Right of Way (1983)

TV Movie   |    |  Drama

Right of Way (1983) Poster

A dying woman and her husband agree to a joint-suicide pact, whether others like it or not.

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  • John Harkins in Right of Way (1983)
  • Melinda Dillon in Right of Way (1983)
  • Bette Davis in Right of Way (1983)
  • Bette Davis in Right of Way (1983)
  • Priscilla Morrill in Right of Way (1983)
  • Bette Davis and James Stewart in Right of Way (1983)

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Reviews & Commentary

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User Reviews

5 January 2016 | MartinHafer
| A plot guaranteed to make many folks uncomfortable!
The topic of the right to die is an important topic and one that should be discussed openly and in an adult manner. I am happy that this film was made as it brings the topic out in the open. But I also wish the film had been made better--especially since two great elderly actors were in the leads, Jimmy Stewart and Bette Davis.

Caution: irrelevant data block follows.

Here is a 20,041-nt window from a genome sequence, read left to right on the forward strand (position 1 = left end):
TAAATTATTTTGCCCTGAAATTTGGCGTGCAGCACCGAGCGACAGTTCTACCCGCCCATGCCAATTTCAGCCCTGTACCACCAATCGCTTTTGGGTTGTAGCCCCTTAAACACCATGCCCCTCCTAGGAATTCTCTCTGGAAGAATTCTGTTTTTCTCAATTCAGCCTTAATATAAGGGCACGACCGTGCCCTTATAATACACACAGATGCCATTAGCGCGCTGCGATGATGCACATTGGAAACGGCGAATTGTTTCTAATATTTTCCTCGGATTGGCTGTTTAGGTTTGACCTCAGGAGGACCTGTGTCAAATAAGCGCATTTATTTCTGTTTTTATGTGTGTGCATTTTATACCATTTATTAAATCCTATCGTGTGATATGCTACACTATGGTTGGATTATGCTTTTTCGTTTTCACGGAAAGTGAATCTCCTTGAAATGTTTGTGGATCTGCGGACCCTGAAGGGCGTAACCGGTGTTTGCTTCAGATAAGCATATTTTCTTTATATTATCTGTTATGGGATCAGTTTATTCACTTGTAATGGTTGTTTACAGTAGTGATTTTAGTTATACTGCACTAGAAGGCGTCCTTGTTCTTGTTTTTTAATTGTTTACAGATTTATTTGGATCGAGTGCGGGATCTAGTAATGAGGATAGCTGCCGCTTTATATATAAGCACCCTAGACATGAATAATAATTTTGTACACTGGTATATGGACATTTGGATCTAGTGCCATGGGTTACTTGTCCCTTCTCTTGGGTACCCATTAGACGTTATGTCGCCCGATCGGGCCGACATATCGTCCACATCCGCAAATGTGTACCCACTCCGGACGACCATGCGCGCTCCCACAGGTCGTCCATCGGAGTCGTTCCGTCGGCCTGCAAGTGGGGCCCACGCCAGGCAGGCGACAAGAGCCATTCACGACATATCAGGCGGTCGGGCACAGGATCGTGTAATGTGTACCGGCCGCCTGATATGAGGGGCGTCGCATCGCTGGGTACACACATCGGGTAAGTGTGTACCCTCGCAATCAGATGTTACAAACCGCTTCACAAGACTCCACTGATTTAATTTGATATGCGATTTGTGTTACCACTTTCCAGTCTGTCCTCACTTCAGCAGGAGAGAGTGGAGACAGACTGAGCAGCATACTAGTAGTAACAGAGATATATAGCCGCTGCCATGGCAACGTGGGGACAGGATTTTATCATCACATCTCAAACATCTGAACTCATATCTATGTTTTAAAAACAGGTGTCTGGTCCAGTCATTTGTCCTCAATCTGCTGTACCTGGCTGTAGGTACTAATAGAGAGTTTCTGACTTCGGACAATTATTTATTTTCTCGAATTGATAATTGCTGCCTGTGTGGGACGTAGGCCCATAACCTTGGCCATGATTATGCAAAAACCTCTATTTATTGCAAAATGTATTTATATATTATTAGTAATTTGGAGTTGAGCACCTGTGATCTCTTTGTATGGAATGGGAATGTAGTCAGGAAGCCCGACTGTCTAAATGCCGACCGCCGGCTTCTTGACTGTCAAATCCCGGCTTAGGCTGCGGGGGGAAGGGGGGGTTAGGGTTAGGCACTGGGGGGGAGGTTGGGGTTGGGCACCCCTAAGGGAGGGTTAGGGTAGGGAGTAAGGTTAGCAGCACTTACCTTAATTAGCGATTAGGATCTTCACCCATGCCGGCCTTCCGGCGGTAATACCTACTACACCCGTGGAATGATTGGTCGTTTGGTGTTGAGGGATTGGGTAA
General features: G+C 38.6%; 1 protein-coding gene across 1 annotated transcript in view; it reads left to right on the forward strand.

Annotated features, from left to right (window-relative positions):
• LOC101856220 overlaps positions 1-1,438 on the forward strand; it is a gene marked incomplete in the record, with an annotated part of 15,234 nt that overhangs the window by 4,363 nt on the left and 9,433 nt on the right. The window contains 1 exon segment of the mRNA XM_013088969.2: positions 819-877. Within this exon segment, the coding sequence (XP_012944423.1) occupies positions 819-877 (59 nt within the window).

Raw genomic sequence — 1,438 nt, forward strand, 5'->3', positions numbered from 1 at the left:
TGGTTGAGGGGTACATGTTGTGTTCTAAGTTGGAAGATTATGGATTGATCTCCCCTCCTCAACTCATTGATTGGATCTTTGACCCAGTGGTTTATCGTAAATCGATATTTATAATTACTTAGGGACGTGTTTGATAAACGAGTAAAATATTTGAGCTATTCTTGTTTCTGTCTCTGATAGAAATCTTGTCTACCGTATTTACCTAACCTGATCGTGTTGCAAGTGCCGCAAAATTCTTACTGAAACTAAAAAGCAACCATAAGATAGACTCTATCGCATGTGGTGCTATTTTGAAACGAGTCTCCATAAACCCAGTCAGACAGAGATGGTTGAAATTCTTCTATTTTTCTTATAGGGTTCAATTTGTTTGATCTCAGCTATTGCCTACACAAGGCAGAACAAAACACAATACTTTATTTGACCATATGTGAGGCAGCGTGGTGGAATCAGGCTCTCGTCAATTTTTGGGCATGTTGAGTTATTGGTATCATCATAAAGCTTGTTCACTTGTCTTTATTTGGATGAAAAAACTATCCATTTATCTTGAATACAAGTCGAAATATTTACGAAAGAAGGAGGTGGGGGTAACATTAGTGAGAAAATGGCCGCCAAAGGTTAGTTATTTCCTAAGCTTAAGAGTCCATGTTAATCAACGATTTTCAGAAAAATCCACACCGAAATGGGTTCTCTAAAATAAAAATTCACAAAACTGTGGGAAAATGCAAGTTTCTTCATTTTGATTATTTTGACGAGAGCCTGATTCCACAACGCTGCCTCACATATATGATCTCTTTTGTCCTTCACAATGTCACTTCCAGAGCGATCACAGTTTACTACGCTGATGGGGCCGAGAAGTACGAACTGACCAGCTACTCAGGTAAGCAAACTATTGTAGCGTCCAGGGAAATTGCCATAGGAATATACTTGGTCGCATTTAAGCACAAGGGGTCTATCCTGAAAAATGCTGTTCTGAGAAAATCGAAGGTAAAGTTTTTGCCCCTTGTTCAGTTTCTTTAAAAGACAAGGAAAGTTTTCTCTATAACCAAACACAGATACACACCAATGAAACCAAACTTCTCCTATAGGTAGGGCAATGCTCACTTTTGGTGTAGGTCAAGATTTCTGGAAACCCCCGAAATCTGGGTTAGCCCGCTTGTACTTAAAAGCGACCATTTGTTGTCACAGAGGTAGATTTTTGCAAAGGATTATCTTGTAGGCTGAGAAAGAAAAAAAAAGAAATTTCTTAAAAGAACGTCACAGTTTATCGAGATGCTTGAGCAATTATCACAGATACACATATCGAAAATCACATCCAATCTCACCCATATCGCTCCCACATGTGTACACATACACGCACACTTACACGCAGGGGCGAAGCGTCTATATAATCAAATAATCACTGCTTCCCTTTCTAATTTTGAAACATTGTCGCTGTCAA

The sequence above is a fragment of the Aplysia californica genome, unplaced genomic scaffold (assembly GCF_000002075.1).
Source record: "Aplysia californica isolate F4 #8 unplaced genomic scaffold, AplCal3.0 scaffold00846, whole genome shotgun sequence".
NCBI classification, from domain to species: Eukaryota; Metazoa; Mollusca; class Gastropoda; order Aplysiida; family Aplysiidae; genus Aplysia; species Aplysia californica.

The film begins with Mr. and Mrs. Dwyer (Stewart and Davis) telling their daughter, Ruda (Melinda Dillon) that they planned on killing themselves. Mrs. Dwyer is seriously ill and when she dies, her husband simply doesn't want to go on without her and they have a joint suicide pact. I have no idea WHY they told the daughter...and assume many elderly folks DON'T tell others and simply do the deed without alerting anyone. Because they told their daughter, she involves some one-dimensional idiots from the county to get involved. This is a HUGE problem with the film, as the social worker was written very poorly as was the guy who just broke into their home (illegally, by the way). This tended to hurt the impact of the film as it took a realistic situation and made it less realistic. Additionally, with their decision coming out just after the film begins, it doesn't create a sense of tension or realism there as well and it makes the film drag a bit towards the end. What does work well are the conversation the mother and daughter have late in the film, as it seems much more realistic and thoughtfully written than much of the rest of the movie. Overall, it's an important topic but somewhat indifferently handled. It's worth seeing but should have been better.

By the way, I was surprised by Melinda Dillon in the film. She's a pretty lady but here they deliberately made her up to look older and less pretty. It fit the part and I understand why they did it...but wonder how Dillon felt about this.

Critic Reviews

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